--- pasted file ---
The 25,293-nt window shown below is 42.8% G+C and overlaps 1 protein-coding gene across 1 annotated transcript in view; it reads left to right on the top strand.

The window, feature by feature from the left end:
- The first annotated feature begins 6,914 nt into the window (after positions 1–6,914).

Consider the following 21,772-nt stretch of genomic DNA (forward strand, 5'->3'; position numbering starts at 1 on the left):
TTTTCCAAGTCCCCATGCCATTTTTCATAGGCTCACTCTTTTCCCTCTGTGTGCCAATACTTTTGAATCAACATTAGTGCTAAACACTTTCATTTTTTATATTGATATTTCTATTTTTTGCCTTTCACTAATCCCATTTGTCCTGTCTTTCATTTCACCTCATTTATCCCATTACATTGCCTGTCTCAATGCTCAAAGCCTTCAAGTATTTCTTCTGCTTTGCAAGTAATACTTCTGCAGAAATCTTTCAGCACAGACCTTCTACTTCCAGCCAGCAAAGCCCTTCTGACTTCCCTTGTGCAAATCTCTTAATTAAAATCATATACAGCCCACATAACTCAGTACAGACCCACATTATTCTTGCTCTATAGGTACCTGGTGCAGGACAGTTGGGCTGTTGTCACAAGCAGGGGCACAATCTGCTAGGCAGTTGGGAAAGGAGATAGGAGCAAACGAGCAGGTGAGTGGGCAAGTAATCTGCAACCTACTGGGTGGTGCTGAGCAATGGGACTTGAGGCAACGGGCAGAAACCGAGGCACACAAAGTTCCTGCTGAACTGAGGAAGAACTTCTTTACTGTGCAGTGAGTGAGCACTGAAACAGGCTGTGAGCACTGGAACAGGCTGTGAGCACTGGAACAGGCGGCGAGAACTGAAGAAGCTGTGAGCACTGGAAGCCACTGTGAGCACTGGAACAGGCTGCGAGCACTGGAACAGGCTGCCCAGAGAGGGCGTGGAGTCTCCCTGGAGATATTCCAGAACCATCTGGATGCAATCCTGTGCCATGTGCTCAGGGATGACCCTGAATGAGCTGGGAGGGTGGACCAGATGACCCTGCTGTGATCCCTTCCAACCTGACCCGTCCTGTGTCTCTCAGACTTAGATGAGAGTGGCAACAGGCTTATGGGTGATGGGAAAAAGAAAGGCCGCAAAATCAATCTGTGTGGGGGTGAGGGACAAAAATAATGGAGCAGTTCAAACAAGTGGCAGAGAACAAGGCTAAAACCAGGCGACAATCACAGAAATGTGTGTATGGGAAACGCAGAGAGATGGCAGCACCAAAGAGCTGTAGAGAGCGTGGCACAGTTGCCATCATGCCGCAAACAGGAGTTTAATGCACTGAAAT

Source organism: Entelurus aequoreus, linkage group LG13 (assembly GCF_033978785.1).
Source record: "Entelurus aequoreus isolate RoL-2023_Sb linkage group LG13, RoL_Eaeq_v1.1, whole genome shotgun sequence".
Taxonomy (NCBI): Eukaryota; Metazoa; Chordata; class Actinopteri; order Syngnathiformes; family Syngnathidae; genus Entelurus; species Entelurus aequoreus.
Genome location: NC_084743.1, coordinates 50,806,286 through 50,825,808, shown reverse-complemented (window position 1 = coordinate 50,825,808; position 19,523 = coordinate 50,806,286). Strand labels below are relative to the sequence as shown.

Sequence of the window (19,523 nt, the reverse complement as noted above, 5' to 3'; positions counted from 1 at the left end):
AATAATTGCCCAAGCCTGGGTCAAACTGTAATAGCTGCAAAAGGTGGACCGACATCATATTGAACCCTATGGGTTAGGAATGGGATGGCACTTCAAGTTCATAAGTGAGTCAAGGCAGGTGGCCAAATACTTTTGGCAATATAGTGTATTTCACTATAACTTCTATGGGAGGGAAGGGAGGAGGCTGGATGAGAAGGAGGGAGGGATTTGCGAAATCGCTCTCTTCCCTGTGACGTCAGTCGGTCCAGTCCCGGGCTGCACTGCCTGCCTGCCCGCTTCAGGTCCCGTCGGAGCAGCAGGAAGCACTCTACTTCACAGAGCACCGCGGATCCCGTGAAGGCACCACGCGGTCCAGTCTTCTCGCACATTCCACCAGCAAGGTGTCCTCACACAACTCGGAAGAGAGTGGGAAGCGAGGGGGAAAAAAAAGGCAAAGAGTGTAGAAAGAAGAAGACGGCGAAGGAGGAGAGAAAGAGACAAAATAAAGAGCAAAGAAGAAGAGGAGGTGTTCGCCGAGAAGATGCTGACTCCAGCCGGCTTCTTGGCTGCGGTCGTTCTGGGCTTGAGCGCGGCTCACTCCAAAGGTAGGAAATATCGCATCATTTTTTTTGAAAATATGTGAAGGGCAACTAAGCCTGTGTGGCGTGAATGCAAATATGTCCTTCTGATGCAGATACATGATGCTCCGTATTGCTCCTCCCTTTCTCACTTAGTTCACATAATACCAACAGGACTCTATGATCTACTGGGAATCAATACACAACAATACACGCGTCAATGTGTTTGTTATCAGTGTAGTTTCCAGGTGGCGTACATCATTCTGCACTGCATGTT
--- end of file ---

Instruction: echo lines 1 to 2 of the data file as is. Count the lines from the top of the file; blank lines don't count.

The 25,293-nt window shown below is 42.8% G+C and overlaps 1 protein-coding gene across 1 annotated transcript in view; it reads left to right on the top strand.

The window, feature by feature from the left end: